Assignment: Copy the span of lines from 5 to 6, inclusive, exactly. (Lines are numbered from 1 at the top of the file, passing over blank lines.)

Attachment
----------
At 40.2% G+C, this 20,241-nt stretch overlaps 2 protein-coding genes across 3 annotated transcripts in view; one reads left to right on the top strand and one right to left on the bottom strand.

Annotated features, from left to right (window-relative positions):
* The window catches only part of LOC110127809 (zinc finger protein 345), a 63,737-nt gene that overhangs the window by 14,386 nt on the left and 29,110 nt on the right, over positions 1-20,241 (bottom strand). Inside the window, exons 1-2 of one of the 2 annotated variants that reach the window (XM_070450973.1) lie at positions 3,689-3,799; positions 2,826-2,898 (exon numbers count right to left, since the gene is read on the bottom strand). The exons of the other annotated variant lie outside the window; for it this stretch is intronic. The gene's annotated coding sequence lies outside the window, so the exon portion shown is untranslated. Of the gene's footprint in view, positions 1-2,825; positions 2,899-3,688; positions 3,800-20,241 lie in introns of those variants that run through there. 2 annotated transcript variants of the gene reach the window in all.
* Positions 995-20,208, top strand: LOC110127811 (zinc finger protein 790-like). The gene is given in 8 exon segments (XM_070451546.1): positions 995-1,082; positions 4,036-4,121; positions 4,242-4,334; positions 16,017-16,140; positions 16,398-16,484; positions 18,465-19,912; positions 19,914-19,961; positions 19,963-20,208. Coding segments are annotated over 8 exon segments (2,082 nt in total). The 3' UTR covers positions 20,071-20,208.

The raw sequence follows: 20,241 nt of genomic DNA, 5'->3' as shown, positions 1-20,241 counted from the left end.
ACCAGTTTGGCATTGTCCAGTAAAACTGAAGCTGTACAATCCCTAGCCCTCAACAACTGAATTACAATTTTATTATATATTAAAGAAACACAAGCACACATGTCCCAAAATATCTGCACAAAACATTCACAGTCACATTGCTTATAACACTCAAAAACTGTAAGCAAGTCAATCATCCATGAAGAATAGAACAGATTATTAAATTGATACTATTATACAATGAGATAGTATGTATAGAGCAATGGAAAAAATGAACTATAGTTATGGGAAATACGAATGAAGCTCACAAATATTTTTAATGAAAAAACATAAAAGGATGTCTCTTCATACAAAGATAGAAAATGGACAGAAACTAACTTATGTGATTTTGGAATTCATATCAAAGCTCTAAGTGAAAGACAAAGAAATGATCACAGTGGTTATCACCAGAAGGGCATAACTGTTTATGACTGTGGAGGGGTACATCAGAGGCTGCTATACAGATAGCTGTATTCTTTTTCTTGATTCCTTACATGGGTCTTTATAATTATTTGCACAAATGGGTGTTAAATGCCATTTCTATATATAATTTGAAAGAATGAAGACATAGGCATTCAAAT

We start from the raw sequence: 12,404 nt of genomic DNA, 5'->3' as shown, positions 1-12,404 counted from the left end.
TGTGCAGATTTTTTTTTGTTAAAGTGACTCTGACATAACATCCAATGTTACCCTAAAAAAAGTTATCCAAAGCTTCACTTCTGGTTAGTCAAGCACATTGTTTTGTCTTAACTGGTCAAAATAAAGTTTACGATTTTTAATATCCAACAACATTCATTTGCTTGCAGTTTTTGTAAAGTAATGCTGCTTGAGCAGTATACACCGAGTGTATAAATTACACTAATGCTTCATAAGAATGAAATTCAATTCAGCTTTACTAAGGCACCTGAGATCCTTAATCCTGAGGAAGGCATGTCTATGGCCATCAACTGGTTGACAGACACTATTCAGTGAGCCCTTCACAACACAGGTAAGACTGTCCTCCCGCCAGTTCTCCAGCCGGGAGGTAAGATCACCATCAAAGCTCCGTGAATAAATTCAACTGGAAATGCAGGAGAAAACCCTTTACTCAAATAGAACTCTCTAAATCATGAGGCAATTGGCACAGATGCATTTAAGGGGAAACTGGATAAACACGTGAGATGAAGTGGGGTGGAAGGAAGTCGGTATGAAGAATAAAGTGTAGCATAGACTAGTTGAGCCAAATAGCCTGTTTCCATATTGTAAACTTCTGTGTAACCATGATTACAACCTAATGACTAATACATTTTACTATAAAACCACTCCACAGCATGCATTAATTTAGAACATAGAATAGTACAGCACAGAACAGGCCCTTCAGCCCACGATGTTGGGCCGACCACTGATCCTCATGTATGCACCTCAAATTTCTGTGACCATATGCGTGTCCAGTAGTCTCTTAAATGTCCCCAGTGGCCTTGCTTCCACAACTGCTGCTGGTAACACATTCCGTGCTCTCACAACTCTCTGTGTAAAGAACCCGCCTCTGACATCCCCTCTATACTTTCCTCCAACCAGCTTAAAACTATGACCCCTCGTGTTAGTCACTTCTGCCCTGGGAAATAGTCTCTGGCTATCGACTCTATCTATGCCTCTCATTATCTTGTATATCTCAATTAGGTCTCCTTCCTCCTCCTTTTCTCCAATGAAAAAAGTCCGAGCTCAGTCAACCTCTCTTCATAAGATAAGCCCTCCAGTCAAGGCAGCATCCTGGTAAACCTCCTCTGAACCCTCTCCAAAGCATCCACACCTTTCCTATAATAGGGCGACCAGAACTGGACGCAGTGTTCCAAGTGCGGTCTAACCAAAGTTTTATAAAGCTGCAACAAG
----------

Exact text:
The raw sequence follows: 20,241 nt of genomic DNA, 5'->3' as shown, positions 1-20,241 counted from the left end.
ACCAGTTTGGCATTGTCCAGTAAAACTGAAGCTGTACAATCCCTAGCCCTCAACAACTGAATTACAATTTTATTATATATTAAAGAAACACAAGCACACATGTCCCAAAATATCTGCACAAAACATTCACAGTCACATTGCTTATAACACTCAAAAACTGTAAGCAAGTCAATCATCCATGAAGAATAGAACAGATTATTAAATTGATACTATTATACAATGAGATAGTATGTATAGAGCAATGGAAAAAATGAACTATAGTTATGGGAAATACGAATGAAGCTCACAAATATTTTTAATGAAAAAACATAAAAGGATGTCTCTTCATACAAAGATAGAAAATGGACAGAAACTAACTTATGTGATTTTGGAATTCATATCAAAGCTCTAAGTGAAAGACAAAGAAATGATCACAGTGGTTATCACCAGAAGGGCATAACTGTTTATGACTGTGGAGGGGTACATCAGAGGCTGCTATACAGATAGCTGTATTCTTTTTCTTGATTCCTTACATGGGTCTTTATAATTATTTGCACAAATGGGTGTTAAATGCCATTTCTATATATAATTTGAAAGAATGAAGACATAGGCATTCAAAT